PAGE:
Thursday, January 31, 2013

Indiana: Pardon for the Deer Saviours?

Court: "...the law supposes that your wife acts under your direction"

Mr. Bumble: "If the law supposes that, the law is an ass - an idiot."
- Charles Dickens, Oliver Twist (1838)

Sometimes, those with little interest in law and politics ask, "Why even have a pardon power? If you can't do the time, don't do the crime. Blah. Blah. Blah." Read on curious readers. Read on !

Jeff and Jennifer Counceller are looking at a trial this March. Their crime? USA Today reports that they "found an injured fawn, nursed it back to health and raised it to adulthood with the intention of releasing it to the wild." But, before all of that could happen, they were charged with "illegal possession of a white-tailed deer" (a misdemeanor), and could be sent to jail 60 days and fined as much as $500.

Gov. Mike Pence (R) says the State's Department of Natural Resources "acted appropriately" in prosecuting the offense. But Speaker Brian Bosma is dropping this not-so-subtle hint:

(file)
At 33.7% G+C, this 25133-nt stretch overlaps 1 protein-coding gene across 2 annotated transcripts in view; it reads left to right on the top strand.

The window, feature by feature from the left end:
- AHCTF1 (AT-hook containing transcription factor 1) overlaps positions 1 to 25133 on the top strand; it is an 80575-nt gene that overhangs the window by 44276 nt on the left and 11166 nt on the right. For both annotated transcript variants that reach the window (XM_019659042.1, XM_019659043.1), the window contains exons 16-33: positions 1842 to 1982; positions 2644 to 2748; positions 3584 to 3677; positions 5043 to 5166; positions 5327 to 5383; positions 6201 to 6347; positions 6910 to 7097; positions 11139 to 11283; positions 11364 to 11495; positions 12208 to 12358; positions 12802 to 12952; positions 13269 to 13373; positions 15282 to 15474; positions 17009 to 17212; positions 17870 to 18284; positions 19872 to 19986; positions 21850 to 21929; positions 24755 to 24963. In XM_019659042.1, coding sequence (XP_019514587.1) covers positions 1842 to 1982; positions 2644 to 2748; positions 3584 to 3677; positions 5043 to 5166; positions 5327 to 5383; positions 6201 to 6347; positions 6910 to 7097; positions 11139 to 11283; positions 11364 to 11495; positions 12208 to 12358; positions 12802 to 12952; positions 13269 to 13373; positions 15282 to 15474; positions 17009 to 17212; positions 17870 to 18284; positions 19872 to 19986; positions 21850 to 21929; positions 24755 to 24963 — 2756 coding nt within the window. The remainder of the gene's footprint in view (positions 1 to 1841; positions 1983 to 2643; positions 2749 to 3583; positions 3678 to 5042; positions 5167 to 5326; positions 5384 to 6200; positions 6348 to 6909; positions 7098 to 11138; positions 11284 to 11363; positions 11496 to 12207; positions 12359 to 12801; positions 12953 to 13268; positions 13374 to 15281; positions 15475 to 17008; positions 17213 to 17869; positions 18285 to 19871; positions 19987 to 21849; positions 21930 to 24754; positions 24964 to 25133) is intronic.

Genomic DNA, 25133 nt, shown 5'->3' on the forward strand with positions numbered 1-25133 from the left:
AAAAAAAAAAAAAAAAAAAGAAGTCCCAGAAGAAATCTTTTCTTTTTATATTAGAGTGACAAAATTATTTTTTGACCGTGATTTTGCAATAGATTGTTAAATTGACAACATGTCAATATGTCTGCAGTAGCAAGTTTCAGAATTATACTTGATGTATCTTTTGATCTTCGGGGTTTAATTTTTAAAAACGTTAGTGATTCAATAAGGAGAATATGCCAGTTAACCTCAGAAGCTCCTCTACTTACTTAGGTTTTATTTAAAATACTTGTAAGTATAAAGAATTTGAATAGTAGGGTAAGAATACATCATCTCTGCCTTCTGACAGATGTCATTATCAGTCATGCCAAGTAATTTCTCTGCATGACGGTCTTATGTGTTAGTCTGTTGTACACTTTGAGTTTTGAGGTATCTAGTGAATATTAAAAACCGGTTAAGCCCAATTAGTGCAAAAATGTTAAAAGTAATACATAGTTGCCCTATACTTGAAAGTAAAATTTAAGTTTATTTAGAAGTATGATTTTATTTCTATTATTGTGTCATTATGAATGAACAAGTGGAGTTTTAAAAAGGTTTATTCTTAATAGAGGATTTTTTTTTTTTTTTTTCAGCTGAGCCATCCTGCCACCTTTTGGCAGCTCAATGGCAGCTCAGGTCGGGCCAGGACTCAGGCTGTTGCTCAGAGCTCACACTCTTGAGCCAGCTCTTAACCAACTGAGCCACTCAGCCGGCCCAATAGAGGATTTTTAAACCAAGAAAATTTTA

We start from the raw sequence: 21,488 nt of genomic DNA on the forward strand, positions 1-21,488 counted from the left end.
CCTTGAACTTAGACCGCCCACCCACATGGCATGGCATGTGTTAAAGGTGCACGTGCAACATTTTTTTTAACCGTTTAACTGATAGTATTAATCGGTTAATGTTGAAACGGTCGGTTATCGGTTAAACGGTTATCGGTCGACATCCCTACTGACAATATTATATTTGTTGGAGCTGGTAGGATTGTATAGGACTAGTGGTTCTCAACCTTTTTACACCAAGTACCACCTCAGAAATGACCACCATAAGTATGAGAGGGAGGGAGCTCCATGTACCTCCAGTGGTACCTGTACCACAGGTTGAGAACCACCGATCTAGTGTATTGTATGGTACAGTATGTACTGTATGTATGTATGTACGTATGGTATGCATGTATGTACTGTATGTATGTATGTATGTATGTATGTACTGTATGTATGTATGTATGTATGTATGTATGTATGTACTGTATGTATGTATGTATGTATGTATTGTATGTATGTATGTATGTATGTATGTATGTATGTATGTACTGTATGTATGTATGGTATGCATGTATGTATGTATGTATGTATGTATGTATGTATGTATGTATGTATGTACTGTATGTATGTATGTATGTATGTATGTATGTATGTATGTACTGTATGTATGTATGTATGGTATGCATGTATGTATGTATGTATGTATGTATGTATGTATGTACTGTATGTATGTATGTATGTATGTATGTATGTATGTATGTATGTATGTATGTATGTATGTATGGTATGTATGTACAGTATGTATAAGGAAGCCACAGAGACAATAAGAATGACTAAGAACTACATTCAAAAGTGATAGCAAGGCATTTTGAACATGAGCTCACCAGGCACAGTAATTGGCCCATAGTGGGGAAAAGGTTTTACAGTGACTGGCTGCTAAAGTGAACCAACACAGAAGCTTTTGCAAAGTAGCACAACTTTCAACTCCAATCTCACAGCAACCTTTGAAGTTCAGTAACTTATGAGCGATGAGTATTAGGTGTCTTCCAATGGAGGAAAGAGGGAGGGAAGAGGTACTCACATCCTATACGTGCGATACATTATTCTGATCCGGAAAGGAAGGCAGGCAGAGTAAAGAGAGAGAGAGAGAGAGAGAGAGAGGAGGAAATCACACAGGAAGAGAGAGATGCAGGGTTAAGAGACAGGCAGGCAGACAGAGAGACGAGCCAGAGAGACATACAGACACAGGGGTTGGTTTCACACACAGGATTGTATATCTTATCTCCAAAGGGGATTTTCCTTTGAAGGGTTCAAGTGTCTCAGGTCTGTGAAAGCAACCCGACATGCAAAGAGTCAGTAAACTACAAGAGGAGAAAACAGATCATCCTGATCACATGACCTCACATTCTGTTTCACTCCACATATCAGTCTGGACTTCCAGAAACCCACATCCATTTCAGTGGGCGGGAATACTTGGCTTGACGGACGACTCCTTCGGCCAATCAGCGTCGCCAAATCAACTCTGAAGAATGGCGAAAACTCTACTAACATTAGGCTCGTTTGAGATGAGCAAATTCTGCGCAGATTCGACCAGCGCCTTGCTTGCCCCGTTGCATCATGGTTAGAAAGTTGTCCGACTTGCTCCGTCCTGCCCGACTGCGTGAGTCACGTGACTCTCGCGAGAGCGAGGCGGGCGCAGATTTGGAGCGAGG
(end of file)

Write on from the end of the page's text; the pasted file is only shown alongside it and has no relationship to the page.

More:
"Well, you know laws are imperfect, and people are imperfect. So occasionally a commutation of sentence or pardon might be in order in certain matters." 
Mr. Counceller is a police officer and his wife is a nurse. The deer was in a pen when it was discovered by a "state conservation officer." It is reported that the case:
has spurred a burgeoning grassroots social-media campaign. A Facebook page has garnered almost 37,000 likes; a petition drive more than 30,000 signatures; and a legal defense fund for the Councellers more than $2,000. The thrust of the uproar — which resulted in calls to The Star from around Indiana, a dozen states and Canada — has been sympathy for the situation the Councellers faced when confronted with a wounded animal. Another thread, almost as strong, has been people expressing concern that this is an example of government heavy handedness, of a failure to use discretion rather than hitting the Councellers over the head with legal statutes. 
The Councellers have also claimed that they did not know it was a crime to keep the deer and they never tried to "hide" what they were doing. They also sought (and were denied) a State "rescue permit." On the other hand, Department of Natural Resources says:
... wild deer can carry parasites and diseases that can be transferred to humans. And it also promotes the idea that wild animal populations should remain wild. 
See complete story here. See related Facebook page here.

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